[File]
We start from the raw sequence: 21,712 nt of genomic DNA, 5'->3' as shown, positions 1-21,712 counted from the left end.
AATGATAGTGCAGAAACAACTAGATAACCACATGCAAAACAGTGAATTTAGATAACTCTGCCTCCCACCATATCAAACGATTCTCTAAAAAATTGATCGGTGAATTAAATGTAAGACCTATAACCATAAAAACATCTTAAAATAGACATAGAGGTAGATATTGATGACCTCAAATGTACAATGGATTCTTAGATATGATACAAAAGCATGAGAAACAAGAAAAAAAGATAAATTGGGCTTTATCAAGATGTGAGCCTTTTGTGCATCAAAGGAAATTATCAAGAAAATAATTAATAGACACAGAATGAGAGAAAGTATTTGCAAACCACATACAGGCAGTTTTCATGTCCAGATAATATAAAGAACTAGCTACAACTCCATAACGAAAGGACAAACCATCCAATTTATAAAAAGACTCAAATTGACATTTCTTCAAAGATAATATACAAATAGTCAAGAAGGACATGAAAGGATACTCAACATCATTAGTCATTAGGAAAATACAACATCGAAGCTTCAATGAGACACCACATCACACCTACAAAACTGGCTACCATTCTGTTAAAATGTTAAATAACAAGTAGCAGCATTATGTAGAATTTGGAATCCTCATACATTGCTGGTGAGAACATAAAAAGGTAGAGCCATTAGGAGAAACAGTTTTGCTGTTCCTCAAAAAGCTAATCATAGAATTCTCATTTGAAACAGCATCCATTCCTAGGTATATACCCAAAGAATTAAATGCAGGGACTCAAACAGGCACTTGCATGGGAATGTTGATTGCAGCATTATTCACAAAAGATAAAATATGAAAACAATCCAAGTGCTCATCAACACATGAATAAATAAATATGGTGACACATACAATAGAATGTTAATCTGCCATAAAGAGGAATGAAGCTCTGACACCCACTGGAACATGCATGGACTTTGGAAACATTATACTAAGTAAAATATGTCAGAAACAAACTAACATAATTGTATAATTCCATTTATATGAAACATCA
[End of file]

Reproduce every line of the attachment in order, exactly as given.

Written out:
We start from the raw sequence: 21,712 nt of genomic DNA, 5'->3' as shown, positions 1-21,712 counted from the left end.
AATGATAGTGCAGAAACAACTAGATAACCACATGCAAAACAGTGAATTTAGATAACTCTGCCTCCCACCATATCAAACGATTCTCTAAAAAATTGATCGGTGAATTAAATGTAAGACCTATAACCATAAAAACATCTTAAAATAGACATAGAGGTAGATATTGATGACCTCAAATGTACAATGGATTCTTAGATATGATACAAAAGCATGAGAAACAAGAAAAAAAGATAAATTGGGCTTTATCAAGATGTGAGCCTTTTGTGCATCAAAGGAAATTATCAAGAAAATAATTAATAGACACAGAATGAGAGAAAGTATTTGCAAACCACATACAGGCAGTTTTCATGTCCAGATAATATAAAGAACTAGCTACAACTCCATAACGAAAGGACAAACCATCCAATTTATAAAAAGACTCAAATTGACATTTCTTCAAAGATAATATACAAATAGTCAAGAAGGACATGAAAGGATACTCAACATCATTAGTCATTAGGAAAATACAACATCGAAGCTTCAATGAGACACCACATCACACCTACAAAACTGGCTACCATTCTGTTAAAATGTTAAATAACAAGTAGCAGCATTATGTAGAATTTGGAATCCTCATACATTGCTGGTGAGAACATAAAAAGGTAGAGCCATTAGGAGAAACAGTTTTGCTGTTCCTCAAAAAGCTAATCATAGAATTCTCATTTGAAACAGCATCCATTCCTAGGTATATACCCAAAGAATTAAATGCAGGGACTCAAACAGGCACTTGCATGGGAATGTTGATTGCAGCATTATTCACAAAAGATAAAATATGAAAACAATCCAAGTGCTCATCAACACATGAATAAATAAATATGGTGACACATACAATAGAATGTTAATCTGCCATAAAGAGGAATGAAGCTCTGACACCCACTGGAACATGCATGGACTTTGGAAACATTATACTAAGTAAAATATGTCAGAAACAAACTAACATAATTGTATAATTCCATTTATATGAAACATCA